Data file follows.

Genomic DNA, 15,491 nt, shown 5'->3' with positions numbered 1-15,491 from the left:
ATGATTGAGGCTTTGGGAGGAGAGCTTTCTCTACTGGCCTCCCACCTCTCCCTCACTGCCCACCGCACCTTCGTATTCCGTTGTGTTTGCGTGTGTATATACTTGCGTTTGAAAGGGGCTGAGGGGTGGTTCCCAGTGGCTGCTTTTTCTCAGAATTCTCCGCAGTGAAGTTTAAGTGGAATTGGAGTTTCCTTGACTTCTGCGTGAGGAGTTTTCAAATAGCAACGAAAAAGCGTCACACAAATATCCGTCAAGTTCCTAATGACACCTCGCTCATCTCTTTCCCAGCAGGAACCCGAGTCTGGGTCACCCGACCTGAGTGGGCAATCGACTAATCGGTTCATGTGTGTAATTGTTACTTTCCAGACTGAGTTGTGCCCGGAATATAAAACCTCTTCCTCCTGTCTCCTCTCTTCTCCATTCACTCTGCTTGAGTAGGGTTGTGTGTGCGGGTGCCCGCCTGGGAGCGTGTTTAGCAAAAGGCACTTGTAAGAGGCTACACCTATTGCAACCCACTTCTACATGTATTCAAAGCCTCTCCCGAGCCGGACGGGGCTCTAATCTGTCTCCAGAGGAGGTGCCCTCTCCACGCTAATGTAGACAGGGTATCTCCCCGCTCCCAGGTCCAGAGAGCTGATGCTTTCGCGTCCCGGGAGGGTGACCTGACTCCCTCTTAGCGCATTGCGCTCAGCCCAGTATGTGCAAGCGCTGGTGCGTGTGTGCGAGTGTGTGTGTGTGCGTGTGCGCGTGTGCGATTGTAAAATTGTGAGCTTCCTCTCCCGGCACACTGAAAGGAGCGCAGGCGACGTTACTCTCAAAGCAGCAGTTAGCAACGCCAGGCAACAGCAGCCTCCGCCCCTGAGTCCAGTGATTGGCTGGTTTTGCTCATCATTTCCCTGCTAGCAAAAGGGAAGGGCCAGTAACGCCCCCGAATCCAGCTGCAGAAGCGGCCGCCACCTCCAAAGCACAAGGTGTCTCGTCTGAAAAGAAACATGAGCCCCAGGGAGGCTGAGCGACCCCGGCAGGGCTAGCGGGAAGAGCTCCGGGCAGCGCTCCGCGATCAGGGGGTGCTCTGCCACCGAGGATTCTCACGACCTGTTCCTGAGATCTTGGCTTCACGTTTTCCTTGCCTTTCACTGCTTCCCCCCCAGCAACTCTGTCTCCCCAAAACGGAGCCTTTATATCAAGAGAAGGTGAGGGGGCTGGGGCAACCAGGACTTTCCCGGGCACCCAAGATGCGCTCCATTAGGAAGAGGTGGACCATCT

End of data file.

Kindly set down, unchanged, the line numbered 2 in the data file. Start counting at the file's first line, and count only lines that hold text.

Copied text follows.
ATGATTGAGGCTTTGGGAGGAGAGCTTTCTCTACTGGCCTCCCACCTCTCCCTCACTGCCCACCGCACCTTCGTATTCCGTTGTGTTTGCGTGTGTATATACTTGCGTTTGAAAGGGGCTGAGGGGTGGTTCCCAGTGGCTGCTTTTTCTCAGAATTCTCCGCAGTGAAGTTTAAGTGGAATTGGAGTTTCCTTGACTTCTGCGTGAGGAGTTTTCAAATAGCAACGAAAAAGCGTCACACAAATATCCGTCAAGTTCCTAATGACACCTCGCTCATCTCTTTCCCAGCAGGAACCCGAGTCTGGGTCACCCGACCTGAGTGGGCAATCGACTAATCGGTTCATGTGTGTAATTGTTACTTTCCAGACTGAGTTGTGCCCGGAATATAAAACCTCTTCCTCCTGTCTCCTCTCTTCTCCATTCACTCTGCTTGAGTAGGGTTGTGTGTGCGGGTGCCCGCCTGGGAGCGTGTTTAGCAAAAGGCACTTGTAAGAGGCTACACCTATTGCAACCCACTTCTACATGTATTCAAAGCCTCTCCCGAGCCGGACGGGGCTCTAATCTGTCTCCAGAGGAGGTGCCCTCTCCACGCTAATGTAGACAGGGTATCTCCCCGCTCCCAGGTCCAGAGAGCTGATGCTTTCGCGTCCCGGGAGGGTGACCTGACTCCCTCTTAGCGCATTGCGCTCAGCCCAGTATGTGCAAGCGCTGGTGCGTGTGTGCGAGTGTGTGTGTGTGCGTGTGCGCGTGTGCGATTGTAAAATTGTGAGCTTCCTCTCCCGGCACACTGAAAGGAGCGCAGGCGACGTTACTCTCAAAGCAGCAGTTAGCAACGCCAGGCAACAGCAGCCTCCGCCCCTGAGTCCAGTGATTGGCTGGTTTTGCTCATCATTTCCCTGCTAGCAAAAGGGAAGGGCCAGTAACGCCCCCGAATCCAGCTGCAGAAGCGGCCGCCACCTCCAAAGCACAAGGTGTCTCGTCTGAAAAGAAACATGAGCCCCAGGGAGGCTGAGCGACCCCGGCAGGGCTAGCGGGAAGAGCTCCGGGCAGCGCTCCGCGATCAGGGGGTGCTCTGCCACCGAGGATTCTCACGACCTGTTCCTGAGATCTTGGCTTCACGTTTTCCTTGCCTTTCACTGCTTCCCCCCCAGCAACTCTGTCTCCCCAAAACGGAGCCTTTATATCAAGAGAAGGTGAGGGGGCTGGGGCAACCAGGACTTTCCCGGGCACCCAAGATGCGCTCCATTAGGAAGAGGTGGACCATCT